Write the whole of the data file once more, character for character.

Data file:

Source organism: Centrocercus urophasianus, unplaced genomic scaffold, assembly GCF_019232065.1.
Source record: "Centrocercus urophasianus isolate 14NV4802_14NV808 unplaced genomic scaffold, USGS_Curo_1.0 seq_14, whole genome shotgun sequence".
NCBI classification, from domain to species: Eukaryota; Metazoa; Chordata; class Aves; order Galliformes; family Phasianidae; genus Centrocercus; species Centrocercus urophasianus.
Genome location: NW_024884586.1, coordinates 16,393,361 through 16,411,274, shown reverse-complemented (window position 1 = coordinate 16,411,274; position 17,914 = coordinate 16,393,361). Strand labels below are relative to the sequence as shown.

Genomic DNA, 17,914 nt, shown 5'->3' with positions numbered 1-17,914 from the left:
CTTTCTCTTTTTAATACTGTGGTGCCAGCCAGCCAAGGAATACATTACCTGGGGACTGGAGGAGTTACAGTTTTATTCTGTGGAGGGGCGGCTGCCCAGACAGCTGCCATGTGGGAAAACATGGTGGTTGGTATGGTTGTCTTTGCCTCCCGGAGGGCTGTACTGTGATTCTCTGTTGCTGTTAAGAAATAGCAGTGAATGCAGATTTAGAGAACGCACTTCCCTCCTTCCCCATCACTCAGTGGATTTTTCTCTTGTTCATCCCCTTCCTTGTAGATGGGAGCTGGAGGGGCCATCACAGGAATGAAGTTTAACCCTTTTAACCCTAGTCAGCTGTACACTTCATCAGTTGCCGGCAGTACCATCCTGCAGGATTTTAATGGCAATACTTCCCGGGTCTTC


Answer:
Source organism: Centrocercus urophasianus, unplaced genomic scaffold, assembly GCF_019232065.1.
Source record: "Centrocercus urophasianus isolate 14NV4802_14NV808 unplaced genomic scaffold, USGS_Curo_1.0 seq_14, whole genome shotgun sequence".
NCBI classification, from domain to species: Eukaryota; Metazoa; Chordata; class Aves; order Galliformes; family Phasianidae; genus Centrocercus; species Centrocercus urophasianus.
Genome location: NW_024884586.1, coordinates 16,393,361 through 16,411,274, shown reverse-complemented (window position 1 = coordinate 16,411,274; position 17,914 = coordinate 16,393,361). Strand labels below are relative to the sequence as shown.

Genomic DNA, 17,914 nt, shown 5'->3' with positions numbered 1-17,914 from the left:
CTTTCTCTTTTTAATACTGTGGTGCCAGCCAGCCAAGGAATACATTACCTGGGGACTGGAGGAGTTACAGTTTTATTCTGTGGAGGGGCGGCTGCCCAGACAGCTGCCATGTGGGAAAACATGGTGGTTGGTATGGTTGTCTTTGCCTCCCGGAGGGCTGTACTGTGATTCTCTGTTGCTGTTAAGAAATAGCAGTGAATGCAGATTTAGAGAACGCACTTCCCTCCTTCCCCATCACTCAGTGGATTTTTCTCTTGTTCATCCCCTTCCTTGTAGATGGGAGCTGGAGGGGCCATCACAGGAATGAAGTTTAACCCTTTTAACCCTAGTCAGCTGTACACTTCATCAGTTGCCGGCAGTACCATCCTGCAGGATTTTAATGGCAATACTTCCCGGGTCTTC